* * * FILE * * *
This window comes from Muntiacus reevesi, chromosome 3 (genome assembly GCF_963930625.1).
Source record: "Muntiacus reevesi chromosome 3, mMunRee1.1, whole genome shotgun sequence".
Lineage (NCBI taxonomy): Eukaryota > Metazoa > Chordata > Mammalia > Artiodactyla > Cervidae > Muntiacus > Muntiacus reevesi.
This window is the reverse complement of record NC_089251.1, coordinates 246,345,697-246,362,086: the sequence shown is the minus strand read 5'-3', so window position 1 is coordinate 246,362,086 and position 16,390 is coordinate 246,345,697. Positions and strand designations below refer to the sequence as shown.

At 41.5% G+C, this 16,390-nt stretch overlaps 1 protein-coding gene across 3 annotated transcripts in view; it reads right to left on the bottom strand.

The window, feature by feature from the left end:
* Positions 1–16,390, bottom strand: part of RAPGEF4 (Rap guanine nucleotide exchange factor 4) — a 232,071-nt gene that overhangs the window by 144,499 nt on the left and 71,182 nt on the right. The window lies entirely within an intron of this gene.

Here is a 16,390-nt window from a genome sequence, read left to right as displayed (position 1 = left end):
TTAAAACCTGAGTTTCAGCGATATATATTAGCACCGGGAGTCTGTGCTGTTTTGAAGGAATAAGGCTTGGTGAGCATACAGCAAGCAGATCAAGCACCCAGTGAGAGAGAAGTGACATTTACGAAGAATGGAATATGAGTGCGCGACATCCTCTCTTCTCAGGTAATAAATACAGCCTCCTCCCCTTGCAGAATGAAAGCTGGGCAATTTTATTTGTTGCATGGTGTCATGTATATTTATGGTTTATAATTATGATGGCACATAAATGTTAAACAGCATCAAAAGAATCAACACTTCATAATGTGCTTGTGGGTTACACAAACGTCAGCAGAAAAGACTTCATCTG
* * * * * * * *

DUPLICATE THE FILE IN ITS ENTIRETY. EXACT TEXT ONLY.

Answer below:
This window comes from Muntiacus reevesi, chromosome 3 (genome assembly GCF_963930625.1).
Source record: "Muntiacus reevesi chromosome 3, mMunRee1.1, whole genome shotgun sequence".
Lineage (NCBI taxonomy): Eukaryota > Metazoa > Chordata > Mammalia > Artiodactyla > Cervidae > Muntiacus > Muntiacus reevesi.
This window is the reverse complement of record NC_089251.1, coordinates 246,345,697-246,362,086: the sequence shown is the minus strand read 5'-3', so window position 1 is coordinate 246,362,086 and position 16,390 is coordinate 246,345,697. Positions and strand designations below refer to the sequence as shown.

At 41.5% G+C, this 16,390-nt stretch overlaps 1 protein-coding gene across 3 annotated transcripts in view; it reads right to left on the bottom strand.

The window, feature by feature from the left end:
* Positions 1–16,390, bottom strand: part of RAPGEF4 (Rap guanine nucleotide exchange factor 4) — a 232,071-nt gene that overhangs the window by 144,499 nt on the left and 71,182 nt on the right. The window lies entirely within an intron of this gene.

Here is a 16,390-nt window from a genome sequence, read left to right as displayed (position 1 = left end):
TTAAAACCTGAGTTTCAGCGATATATATTAGCACCGGGAGTCTGTGCTGTTTTGAAGGAATAAGGCTTGGTGAGCATACAGCAAGCAGATCAAGCACCCAGTGAGAGAGAAGTGACATTTACGAAGAATGGAATATGAGTGCGCGACATCCTCTCTTCTCAGGTAATAAATACAGCCTCCTCCCCTTGCAGAATGAAAGCTGGGCAATTTTATTTGTTGCATGGTGTCATGTATATTTATGGTTTATAATTATGATGGCACATAAATGTTAAACAGCATCAAAAGAATCAACACTTCATAATGTGCTTGTGGGTTACACAAACGTCAGCAGAAAAGACTTCATCTG